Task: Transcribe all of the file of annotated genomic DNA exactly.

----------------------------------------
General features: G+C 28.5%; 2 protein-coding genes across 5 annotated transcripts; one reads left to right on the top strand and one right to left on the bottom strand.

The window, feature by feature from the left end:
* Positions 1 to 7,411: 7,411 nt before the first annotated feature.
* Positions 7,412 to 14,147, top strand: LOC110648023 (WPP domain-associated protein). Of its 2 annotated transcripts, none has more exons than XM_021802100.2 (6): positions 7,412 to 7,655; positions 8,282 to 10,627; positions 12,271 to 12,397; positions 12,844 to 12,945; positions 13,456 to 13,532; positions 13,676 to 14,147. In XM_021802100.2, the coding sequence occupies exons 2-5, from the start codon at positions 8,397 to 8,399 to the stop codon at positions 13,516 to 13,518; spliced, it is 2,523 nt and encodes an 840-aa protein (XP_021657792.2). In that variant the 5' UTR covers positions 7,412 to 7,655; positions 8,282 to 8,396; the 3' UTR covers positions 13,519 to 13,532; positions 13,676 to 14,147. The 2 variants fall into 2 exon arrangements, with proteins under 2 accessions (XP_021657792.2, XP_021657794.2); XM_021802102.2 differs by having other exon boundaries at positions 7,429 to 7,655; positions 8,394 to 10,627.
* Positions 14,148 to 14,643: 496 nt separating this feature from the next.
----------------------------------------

General features: G+C 28.5%; 2 protein-coding genes across 5 annotated transcripts; one reads left to right on the top strand and one right to left on the bottom strand.

The window, feature by feature from the left end:
* Positions 1 to 7,411: 7,411 nt before the first annotated feature.
* Positions 7,412 to 14,147, top strand: LOC110648023 (WPP domain-associated protein). Of its 2 annotated transcripts, none has more exons than XM_021802100.2 (6): positions 7,412 to 7,655; positions 8,282 to 10,627; positions 12,271 to 12,397; positions 12,844 to 12,945; positions 13,456 to 13,532; positions 13,676 to 14,147. In XM_021802100.2, the coding sequence occupies exons 2-5, from the start codon at positions 8,397 to 8,399 to the stop codon at positions 13,516 to 13,518; spliced, it is 2,523 nt and encodes an 840-aa protein (XP_021657792.2). In that variant the 5' UTR covers positions 7,412 to 7,655; positions 8,282 to 8,396; the 3' UTR covers positions 13,519 to 13,532; positions 13,676 to 14,147. The 2 variants fall into 2 exon arrangements, with proteins under 2 accessions (XP_021657792.2, XP_021657794.2); XM_021802102.2 differs by having other exon boundaries at positions 7,429 to 7,655; positions 8,394 to 10,627.
* Positions 14,148 to 14,643: 496 nt separating this feature from the next.